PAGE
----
Maturing Is Realizing That Carrie Bradshaw Is Actually the Villain of 'SATC'
*Warning: Controversial hot takes ahead*
(Keep reading below, but if you want further proof? Watch the latest episode of our YouTube series The Worst that dissects TV show's very *worst* characters, with this week’s installment highlighting none other than the curly-haired "protagonist" of Sex and the City, Carrie Bradshaw.)
Many years ago, I was a teen who saw Carrie Bradshaw as a fictional older sister—a bold heroine with a thriving social life and incredible taste in clothing. One who was unashamed to embrace that she was a woman and that she was a woman who enjoyed having sex. She was sophisticated. She was spontaneous. She was infinitely cooler than me.
I saw who I wanted to become in her character. I fantasized about shopping for Manolo Blahniks on Saturday afternoons. Of being whisked away on dates where I’d sip on Cosmos, afterward returning home to an Upper East Side apartment exactly like hers (read: gorgeous, with ample square footage, rent-stabilized and totally unrealistic).
I wanted her closet and her friends, her job and her boyfriends. To move to New York City and for my life to mirror her own—and so I did.
Fast forward a few years and I’d chosen a career in writing. I’d stopped straightening my unbearably frizzy, curly hair. I spent Sunday mornings at brunch and Monday mornings on the subway headed to work. Sure, I was renting a shoebox in the East Village that cost more than a kidney, with a footwear collection that was still Manolo Blahnikless, but hey, I was living there all the same.
When news broke of HBO brushing the dust off of Carrie's story, with the plan to breathe new life into it, I was thrilled. Counting down the days until the series' premiere, I readied myself just like everyone else: by devouring every bit of news I could get my hands on, setting reminders for Thursday nights and subscribing to PureWow's very own reboot podcast.
I’m now in my late 20s and by my own naiveté, I had expected that with age would only come a deeper understanding of Carrie’s character, and a larger ability to relate. But as I watch her progression in the reboot, each episode has left me more irked than the last. Roughly around the time the fourth episode of And Just Like That aired, I set out to do some investigating and began to rewatch the OG series in the hope that my approaching hot take might be misplaced.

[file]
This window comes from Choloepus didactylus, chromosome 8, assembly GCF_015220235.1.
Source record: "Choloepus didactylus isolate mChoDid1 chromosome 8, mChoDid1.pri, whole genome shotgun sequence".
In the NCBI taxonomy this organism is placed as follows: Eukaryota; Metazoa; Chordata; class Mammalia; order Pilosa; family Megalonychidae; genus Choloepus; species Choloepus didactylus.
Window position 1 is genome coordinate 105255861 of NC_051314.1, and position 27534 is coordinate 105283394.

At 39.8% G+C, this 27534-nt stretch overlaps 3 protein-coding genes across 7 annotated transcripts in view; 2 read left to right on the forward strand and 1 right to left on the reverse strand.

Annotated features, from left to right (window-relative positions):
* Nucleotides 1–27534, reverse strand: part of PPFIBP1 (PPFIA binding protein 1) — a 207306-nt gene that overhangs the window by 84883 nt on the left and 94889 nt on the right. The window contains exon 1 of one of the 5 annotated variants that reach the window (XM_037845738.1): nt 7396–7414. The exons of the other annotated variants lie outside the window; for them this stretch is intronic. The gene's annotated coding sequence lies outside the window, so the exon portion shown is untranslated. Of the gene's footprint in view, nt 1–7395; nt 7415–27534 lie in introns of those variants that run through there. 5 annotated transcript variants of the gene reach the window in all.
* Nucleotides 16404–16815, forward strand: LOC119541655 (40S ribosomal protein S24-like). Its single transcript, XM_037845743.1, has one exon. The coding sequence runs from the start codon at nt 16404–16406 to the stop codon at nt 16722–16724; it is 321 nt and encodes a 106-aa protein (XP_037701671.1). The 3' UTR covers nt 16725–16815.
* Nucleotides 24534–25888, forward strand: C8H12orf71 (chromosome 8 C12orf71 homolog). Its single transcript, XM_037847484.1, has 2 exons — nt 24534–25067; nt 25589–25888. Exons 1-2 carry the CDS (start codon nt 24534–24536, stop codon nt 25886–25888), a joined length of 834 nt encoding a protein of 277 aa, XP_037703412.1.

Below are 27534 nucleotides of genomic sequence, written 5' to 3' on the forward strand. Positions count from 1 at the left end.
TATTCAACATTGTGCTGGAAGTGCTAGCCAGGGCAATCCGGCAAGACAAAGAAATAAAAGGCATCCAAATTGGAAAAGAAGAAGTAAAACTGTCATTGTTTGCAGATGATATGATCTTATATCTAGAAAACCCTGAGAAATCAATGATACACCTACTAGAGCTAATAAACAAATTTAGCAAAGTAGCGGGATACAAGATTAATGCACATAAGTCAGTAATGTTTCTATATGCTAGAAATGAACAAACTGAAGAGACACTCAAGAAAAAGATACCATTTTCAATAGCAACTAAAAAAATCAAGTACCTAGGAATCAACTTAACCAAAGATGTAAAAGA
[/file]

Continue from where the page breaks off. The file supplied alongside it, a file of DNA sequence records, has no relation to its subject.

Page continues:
I contemplated. I considered. I thought. And as if dunking my head into a cold bucket of water, I came to the realization that my beloved Carrie Bradshaw has been kind of a bad person all along. In reality, having more years under my belt has only made me realize that wanting my life to be like Carrie’s isn’t aspirational, it’s downright stupid. Because Carrie Bradshaw, folks, is the villain of Sex and the City.
SHE'S A BAD FRIEND
As far as main characters in a show focusing on friendships go, Carrie Bradshaw is pretty horrible at it. She’s selfish, she's judgmental and she's the type who takes but doesn’t give. She expects to be listened to but not have to listen herself. And even worse, she consistently dismisses other’s concerns as willy nilly but expects empathy and compassion when something in her own life goes awry.
Carrie Bradshaw has a pattern: Charlotte expresses concern over Miranda's drinking, so Carrie jokes and makes light of it. Miranda acts as a caretaker for Carrie, who then loses it when Miranda doesn't help her to the bathroom and instead hooks up with Che in the kitchen—which, OK, valid—but I can't help but remember the SATC episode where Miranda slips a disc in her back and calls Carrie for help, who in turn sends Aidan to deal with the situation. She's blissfully unaware of how she comes across (remember mid-season of AJLT when Seema put her in her place after Carrie made the "putting yourself out there" comment?) but quick to defend herself if she's ever called out. She makes herself the focal point of every conversation (Miranda talking about her postnatal depression and Carrie twisting it into a conversation about Aidan's ex comes to mind here) and can't go longer than a few minutes before unloading her problems on the girls, expecting them to listen with open ears.
AND SHE'S AN EVEN WORSE GIRLFRIEND
As a perpetually single 20-something, I might not be an expert at evaluating the success of other adult relationships. That being said, I can say with conviction that despite being a hopeless romantic, Carrie is a truly terrible girlfriend. From her hyper-fixation on Big that eventually steamrolls into a flat-out toxic partnership, to the entirety of her relationship with Aidan, she leaves a trail of red flags in her wake.